These are some of the most common questions my therapy clients ask. And they’re all thoughts I’ve had about my own emotions. What we’re really saying is, “Negative emotions are bad. I want to get rid of them.” And no wonder! Fear twists our stomachs, anger makes us feel out of control, and sadness is such a downer. Sometimes, these emotions can seem so powerful that we feel like victims of their relentless grasp.
So why do we have them? Why do our brains play such cruel tricks on us? And how can we avoid having negative emotions?
ARE NEGATIVE EMOTIONS BAD?
Let’s start by questioning our assumptions for a moment. Are negative emotions all bad? Should we really try to get rid of them? After all, we figure that thumbs are useful because we evolved to have them over millions of years, and that tails are not because we evolved to lose them over time. So, if negative emotions have stuck around this long, shouldn’t there be some good reason to have them?
This week, we will bust some myths about anger, deconstruct fear, and learn to appreciate sadness. I’ll also give you one “golden rule” on how to handle these emotions in a healthy and productive way.
Your stomach clenches. Your muscles tense. Your heart starts to pound. Your whole body is on high alert, with every hair standing on end. Your palms get sweaty and your fingertips tingle.
In other words, a wave of fear washes over you, sudden and powerful like electricity.
Why? Well, you’re a homo erectus living on the Savannah a million years ago, and you’ve just caught sight of a saber tooth tiger hiding behind a bush. Your thinking brain has no time to say, “Oh look, this creature seems like it could harm me, so I should prepare my body for an emergency situation.” But luckily, the sympathetic nervous system doesn’t waste time. It sends a super-quick alarm through the body to get you ready for fighting or fleeing. Of course, this alarm feels, well, alarming. If it were soothing and sweet, you wouldn’t take the danger very seriously, would you?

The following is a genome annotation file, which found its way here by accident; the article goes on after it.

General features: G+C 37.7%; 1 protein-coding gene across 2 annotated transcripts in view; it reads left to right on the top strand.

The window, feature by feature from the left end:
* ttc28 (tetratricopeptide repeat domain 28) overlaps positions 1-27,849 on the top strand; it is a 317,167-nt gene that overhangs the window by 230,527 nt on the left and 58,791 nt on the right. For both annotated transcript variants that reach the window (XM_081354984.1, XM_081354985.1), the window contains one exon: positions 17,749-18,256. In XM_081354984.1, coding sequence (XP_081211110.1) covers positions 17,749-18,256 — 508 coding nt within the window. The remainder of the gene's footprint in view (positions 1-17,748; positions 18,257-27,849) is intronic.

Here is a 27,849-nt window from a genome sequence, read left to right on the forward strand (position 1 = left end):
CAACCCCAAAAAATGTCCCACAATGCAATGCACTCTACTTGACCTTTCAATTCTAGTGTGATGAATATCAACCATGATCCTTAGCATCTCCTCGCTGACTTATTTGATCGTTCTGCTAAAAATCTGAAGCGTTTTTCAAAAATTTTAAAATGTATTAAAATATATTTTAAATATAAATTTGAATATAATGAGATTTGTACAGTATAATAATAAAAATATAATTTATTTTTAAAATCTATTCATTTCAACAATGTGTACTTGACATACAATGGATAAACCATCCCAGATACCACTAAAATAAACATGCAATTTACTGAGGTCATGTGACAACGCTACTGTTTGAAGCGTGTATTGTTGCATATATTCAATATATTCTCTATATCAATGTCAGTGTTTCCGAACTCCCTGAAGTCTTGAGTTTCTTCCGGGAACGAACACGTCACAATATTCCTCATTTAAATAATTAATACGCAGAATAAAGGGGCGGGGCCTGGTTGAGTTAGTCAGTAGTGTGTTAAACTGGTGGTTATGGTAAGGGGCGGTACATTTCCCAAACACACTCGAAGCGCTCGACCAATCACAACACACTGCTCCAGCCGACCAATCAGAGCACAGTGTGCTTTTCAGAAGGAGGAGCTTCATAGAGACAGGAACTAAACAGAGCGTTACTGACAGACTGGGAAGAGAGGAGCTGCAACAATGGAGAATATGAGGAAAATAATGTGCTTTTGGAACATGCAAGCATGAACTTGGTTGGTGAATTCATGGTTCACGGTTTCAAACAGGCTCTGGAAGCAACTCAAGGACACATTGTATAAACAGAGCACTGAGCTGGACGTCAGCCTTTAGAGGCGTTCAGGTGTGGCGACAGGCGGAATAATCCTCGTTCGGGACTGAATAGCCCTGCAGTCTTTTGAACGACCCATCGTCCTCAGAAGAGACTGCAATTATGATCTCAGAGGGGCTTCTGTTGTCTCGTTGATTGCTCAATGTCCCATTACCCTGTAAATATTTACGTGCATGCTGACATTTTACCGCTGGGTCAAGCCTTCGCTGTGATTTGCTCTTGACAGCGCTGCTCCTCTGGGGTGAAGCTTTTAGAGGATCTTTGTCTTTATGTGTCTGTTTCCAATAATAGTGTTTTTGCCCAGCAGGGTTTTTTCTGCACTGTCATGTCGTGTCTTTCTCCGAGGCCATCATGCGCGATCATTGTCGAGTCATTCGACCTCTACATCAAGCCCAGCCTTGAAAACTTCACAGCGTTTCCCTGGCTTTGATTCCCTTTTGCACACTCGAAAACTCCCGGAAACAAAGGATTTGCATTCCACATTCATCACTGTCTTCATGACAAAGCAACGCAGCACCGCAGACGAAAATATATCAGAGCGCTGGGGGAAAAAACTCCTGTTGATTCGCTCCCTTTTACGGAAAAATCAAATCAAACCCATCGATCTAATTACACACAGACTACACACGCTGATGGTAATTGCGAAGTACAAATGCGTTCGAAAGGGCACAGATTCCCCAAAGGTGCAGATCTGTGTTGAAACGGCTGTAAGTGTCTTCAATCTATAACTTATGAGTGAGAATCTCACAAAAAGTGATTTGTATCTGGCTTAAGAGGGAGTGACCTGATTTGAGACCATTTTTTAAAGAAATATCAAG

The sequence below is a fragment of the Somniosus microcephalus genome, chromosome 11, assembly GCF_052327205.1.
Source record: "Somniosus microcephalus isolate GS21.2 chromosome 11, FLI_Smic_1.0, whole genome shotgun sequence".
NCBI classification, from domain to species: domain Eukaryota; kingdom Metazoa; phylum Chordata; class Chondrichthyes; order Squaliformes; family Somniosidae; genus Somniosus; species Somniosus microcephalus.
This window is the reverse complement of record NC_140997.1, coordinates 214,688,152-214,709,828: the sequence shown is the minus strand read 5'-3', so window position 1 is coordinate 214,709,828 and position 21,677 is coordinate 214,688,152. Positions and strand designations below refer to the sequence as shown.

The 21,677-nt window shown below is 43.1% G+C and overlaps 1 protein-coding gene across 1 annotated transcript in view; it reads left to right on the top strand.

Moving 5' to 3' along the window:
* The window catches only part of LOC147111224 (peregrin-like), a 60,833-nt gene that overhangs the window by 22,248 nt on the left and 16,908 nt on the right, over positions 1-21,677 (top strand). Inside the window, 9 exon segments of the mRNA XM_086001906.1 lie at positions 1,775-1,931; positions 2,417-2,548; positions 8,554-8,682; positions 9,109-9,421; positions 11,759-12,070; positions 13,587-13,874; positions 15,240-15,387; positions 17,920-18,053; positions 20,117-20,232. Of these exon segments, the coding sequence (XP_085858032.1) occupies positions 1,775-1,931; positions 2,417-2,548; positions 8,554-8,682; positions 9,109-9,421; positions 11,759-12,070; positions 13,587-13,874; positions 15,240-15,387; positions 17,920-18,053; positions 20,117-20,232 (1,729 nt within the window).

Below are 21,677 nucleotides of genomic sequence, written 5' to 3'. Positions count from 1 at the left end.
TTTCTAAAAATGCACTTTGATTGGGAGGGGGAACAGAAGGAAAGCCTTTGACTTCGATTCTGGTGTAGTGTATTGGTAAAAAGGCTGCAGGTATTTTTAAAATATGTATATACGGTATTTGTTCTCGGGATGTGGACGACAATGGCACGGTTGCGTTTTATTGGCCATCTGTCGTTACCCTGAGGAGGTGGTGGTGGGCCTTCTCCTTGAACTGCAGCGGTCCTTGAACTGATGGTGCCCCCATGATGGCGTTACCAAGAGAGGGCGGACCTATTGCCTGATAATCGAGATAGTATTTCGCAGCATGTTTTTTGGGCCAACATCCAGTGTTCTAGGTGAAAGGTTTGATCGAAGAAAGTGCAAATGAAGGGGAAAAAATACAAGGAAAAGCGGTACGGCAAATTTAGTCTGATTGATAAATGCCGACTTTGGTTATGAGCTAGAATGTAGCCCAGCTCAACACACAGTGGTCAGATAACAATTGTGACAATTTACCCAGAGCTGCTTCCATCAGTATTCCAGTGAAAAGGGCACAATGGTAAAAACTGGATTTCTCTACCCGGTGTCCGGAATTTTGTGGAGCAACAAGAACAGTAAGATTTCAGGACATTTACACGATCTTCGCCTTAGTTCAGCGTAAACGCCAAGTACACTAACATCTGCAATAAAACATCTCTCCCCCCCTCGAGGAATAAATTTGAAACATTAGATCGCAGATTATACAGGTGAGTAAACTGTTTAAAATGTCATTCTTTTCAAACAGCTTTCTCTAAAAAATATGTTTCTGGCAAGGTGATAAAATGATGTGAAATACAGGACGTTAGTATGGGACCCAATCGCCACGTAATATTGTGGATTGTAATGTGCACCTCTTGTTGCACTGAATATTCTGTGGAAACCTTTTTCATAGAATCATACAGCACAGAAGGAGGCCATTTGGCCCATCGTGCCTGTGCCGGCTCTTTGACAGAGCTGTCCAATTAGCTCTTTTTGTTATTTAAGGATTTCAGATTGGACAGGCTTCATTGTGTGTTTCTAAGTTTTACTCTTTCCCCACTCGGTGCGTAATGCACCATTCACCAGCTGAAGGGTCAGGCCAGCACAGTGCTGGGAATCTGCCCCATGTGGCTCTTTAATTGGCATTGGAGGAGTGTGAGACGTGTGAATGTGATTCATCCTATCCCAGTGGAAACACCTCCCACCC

The increased blood flow and adrenaline help you to run home to your cave. You survive today, and tomorrow, you may be lucky enough to find a mate and pass on your genes.
So, is fear useful? It’s literally life-saving! Even in today’s human world, where there are fewer saber tooth tigers lurking behind bushes, fear still helps us to survive. We get goose prickles when walking down a dark alley at night. We think twice about risky decisions. And we back off when someone comes at us with a threatening expression.
Well, most of us do.
A 2012 study compared psychopaths and healthy people on how they responded to pictures of threatening faces. The pictures were shown on a computer screen, and participants could use a joystick to either push or pull the pictures to make them smaller or bigger. Healthy participants tended to push the pictures away. Psychopathic participants, on the other hand, didn’t try to avoid the threatening faces at all. And this pattern of responding was associated with their level of instrumental aggression, which means being aggressive on purpose. So, being fearless might also mean being cold-hearted!
Also, most of us learn to fear things if they come with bad consequences. For example, in a 2005 brain imaging study, healthy participants learned to fear pictures of faces with mustaches, because each time they saw these faces, they would get an uncomfortable poke from an air pressure tube. The fear circuits in their brains were activated during this learning process, and their bodies reacted with appropriate fear responses like sweating. But their psychopathic counterparts were different. Their skin did not get sweaty, and their fear circuits showed no particular activation.
It seems like fear is not only a useful emotion for our individual survival. It’s also an emotion that may help keep the whole tribe peaceful. If all of us were literally fearless, all of us could be psychopaths, and that sounds like a truly dangerous situation.
Read the original article on scientificamerican.com.
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